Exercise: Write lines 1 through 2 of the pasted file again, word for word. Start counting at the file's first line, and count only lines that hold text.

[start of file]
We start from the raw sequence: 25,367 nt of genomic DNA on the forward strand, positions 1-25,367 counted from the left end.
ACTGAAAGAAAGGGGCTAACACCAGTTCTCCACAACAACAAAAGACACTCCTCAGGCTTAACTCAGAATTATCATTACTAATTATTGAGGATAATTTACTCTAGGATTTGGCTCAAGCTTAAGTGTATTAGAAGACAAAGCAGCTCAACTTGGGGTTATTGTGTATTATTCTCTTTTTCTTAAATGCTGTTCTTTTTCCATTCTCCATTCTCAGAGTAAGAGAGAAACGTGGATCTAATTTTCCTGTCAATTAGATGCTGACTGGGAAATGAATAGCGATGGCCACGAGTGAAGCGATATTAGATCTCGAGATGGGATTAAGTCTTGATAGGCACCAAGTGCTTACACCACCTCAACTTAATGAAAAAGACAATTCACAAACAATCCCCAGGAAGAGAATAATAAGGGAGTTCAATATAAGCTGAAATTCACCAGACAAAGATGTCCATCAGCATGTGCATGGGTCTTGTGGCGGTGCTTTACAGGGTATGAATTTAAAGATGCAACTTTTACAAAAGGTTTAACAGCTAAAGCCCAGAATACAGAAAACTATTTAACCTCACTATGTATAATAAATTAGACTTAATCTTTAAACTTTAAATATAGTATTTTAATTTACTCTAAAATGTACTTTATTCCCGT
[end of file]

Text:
We start from the raw sequence: 25,367 nt of genomic DNA on the forward strand, positions 1-25,367 counted from the left end.
ACTGAAAGAAAGGGGCTAACACCAGTTCTCCACAACAACAAAAGACACTCCTCAGGCTTAACTCAGAATTATCATTACTAATTATTGAGGATAATTTACTCTAGGATTTGGCTCAAGCTTAAGTGTATTAGAAGACAAAGCAGCTCAACTTGGGGTTATTGTGTATTATTCTCTTTTTCTTAAATGCTGTTCTTTTTCCATTCTCCATTCTCAGAGTAAGAGAGAAACGTGGATCTAATTTTCCTGTCAATTAGATGCTGACTGGGAAATGAATAGCGATGGCCACGAGTGAAGCGATATTAGATCTCGAGATGGGATTAAGTCTTGATAGGCACCAAGTGCTTACACCACCTCAACTTAATGAAAAAGACAATTCACAAACAATCCCCAGGAAGAGAATAATAAGGGAGTTCAATATAAGCTGAAATTCACCAGACAAAGATGTCCATCAGCATGTGCATGGGTCTTGTGGCGGTGCTTTACAGGGTATGAATTTAAAGATGCAACTTTTACAAAAGGTTTAACAGCTAAAGCCCAGAATACAGAAAACTATTTAACCTCACTATGTATAATAAATTAGACTTAATCTTTAAACTTTAAATATAGTATTTTAATTTACTCTAAAATGTACTTTATTCCCGT